Welcome to Obadiah, the shortest book in the Old Testament. We’ll be saying goodbye to it before we know it, but in the meantime, let’s see what we can dig up. It’s primarily a prophecy of judgment against the nation of Edom, although it also mentions the southern kingdom of Judah.
In what has got to be some kind of record, we’re still on Paul’s statements about slavery in 1 Timothy 6:1-2. Yesterday I made some introductory remarks on Biblical inerrancy and my own capacity for error, then took a look at the full scope of the Bible and its themes of liberation, concluding that the Biblical position is to oppose slavery. But we were left with the question: what do we do with Paul’s apparent condoning of slavery? If he’s positing that it’s God’s will for some people to own other people as property–what then?
In my last few years of high school, I got into Dance Dance Revolution. I remember one song that began with a guy shouting, “Hey, you! Don’t do that! Do this!” And for the correct values of “that” and “this,” Colossians 3 is basically Paul telling his readers exactly that. It’s more moral instruction: having established where Christians stand in Christ, he discusses how they should therefore walk. Don’t do that; do this.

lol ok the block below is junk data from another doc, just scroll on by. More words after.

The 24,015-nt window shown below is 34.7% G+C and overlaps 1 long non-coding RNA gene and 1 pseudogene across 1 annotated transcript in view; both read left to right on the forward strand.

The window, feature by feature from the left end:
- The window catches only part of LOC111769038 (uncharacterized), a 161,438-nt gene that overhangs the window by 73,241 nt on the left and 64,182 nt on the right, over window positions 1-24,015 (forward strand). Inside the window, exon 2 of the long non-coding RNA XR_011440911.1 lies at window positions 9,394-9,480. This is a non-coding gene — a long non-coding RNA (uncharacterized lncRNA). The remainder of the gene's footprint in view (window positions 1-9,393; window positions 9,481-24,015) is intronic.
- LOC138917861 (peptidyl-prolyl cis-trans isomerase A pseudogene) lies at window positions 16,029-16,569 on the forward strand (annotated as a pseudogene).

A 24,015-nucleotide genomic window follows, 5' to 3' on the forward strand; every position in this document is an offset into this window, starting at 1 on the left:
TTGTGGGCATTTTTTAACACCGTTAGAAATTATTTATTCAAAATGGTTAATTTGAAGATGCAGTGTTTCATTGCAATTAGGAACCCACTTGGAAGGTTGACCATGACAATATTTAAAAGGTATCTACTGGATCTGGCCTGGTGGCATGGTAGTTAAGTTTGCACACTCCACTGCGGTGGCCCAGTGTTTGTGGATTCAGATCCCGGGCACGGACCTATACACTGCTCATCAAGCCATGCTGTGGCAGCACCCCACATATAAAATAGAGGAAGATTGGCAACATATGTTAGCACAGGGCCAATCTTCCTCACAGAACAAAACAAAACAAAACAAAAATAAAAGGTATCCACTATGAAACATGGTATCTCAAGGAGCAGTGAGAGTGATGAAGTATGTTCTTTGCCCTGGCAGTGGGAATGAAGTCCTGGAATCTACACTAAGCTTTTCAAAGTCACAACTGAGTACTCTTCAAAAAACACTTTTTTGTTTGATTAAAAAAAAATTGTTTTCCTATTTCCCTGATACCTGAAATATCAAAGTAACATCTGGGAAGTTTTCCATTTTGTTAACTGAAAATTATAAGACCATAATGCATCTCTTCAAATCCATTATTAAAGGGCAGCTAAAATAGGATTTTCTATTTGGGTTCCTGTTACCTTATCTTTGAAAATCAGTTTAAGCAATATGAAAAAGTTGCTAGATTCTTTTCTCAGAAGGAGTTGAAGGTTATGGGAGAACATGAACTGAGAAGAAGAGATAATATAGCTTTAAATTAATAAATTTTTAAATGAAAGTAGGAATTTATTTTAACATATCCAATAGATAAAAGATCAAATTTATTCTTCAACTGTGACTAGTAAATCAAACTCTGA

Welcome back to All The Paul, here on the Paul Channel, your place for the most up-to-date Paul coverage. (From the couch, someone remarks, “This 24/7 Paul Cycle has really gotten out of hand.”) Today we’re taking a second look at the first chapter of 1 Corinthians, because we’re all about making that progress.
David’s back with what the NASB calls “An Evening Prayer for Sanctification and Protection.” He asks God to protect him from dangers both inside and out: his malicious adversaries and his own propensity for evil in word and deed. And I don’t know how qualified I am to make this call, but it strikes me as one of the most humble psalms I’ve read yet.
Psalm 136 picks up Psalm 118’s repetition of the phrase “His lovingkindness is everlasting” in its opening verses and takes it to its logical conclusion: repeating it throughout the whole song. The result is a call-and-response worship song that is sure to get the whole ancient Hebrew congregation bouncing. It inspired the song “Forever,” written by Chris Tomlin and performed by Michael W. Smith on his 2001 album Worship. “Forever” repeats the line “His love endures forever” throughout the verses, but while it focuses on God’s faithfulness, power, and compassion for humankind in general, Psalm 136 is specifically a song from Israel’s history about Israel’s history.
David’s back with today’s psalm, which is about getting in touch with your inner child.